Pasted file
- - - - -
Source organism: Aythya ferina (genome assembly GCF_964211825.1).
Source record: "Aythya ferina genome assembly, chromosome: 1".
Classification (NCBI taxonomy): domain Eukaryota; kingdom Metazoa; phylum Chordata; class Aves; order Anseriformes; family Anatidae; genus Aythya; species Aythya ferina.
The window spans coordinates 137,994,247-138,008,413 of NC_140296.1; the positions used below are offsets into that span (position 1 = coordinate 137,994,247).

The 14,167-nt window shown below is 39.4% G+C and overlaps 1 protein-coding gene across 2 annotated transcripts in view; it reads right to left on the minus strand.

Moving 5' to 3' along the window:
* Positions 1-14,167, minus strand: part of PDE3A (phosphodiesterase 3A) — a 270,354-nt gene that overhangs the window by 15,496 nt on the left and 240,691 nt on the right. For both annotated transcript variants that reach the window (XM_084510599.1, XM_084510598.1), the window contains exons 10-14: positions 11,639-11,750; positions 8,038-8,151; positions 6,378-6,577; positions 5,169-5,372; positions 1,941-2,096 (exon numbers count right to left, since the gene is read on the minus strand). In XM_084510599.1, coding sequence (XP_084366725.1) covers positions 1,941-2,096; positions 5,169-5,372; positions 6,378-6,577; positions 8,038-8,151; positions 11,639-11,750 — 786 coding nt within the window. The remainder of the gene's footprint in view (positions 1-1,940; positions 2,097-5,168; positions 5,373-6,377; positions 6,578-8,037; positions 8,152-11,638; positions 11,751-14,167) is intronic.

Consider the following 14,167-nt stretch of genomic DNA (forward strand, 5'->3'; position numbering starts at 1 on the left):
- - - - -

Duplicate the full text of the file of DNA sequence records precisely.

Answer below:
Source organism: Aythya ferina (genome assembly GCF_964211825.1).
Source record: "Aythya ferina genome assembly, chromosome: 1".
Classification (NCBI taxonomy): domain Eukaryota; kingdom Metazoa; phylum Chordata; class Aves; order Anseriformes; family Anatidae; genus Aythya; species Aythya ferina.
The window spans coordinates 137,994,247-138,008,413 of NC_140296.1; the positions used below are offsets into that span (position 1 = coordinate 137,994,247).

The 14,167-nt window shown below is 39.4% G+C and overlaps 1 protein-coding gene across 2 annotated transcripts in view; it reads right to left on the minus strand.

Moving 5' to 3' along the window:
* Positions 1-14,167, minus strand: part of PDE3A (phosphodiesterase 3A) — a 270,354-nt gene that overhangs the window by 15,496 nt on the left and 240,691 nt on the right. For both annotated transcript variants that reach the window (XM_084510599.1, XM_084510598.1), the window contains exons 10-14: positions 11,639-11,750; positions 8,038-8,151; positions 6,378-6,577; positions 5,169-5,372; positions 1,941-2,096 (exon numbers count right to left, since the gene is read on the minus strand). In XM_084510599.1, coding sequence (XP_084366725.1) covers positions 1,941-2,096; positions 5,169-5,372; positions 6,378-6,577; positions 8,038-8,151; positions 11,639-11,750 — 786 coding nt within the window. The remainder of the gene's footprint in view (positions 1-1,940; positions 2,097-5,168; positions 5,373-6,377; positions 6,578-8,037; positions 8,152-11,638; positions 11,751-14,167) is intronic.

Consider the following 14,167-nt stretch of genomic DNA (forward strand, 5'->3'; position numbering starts at 1 on the left):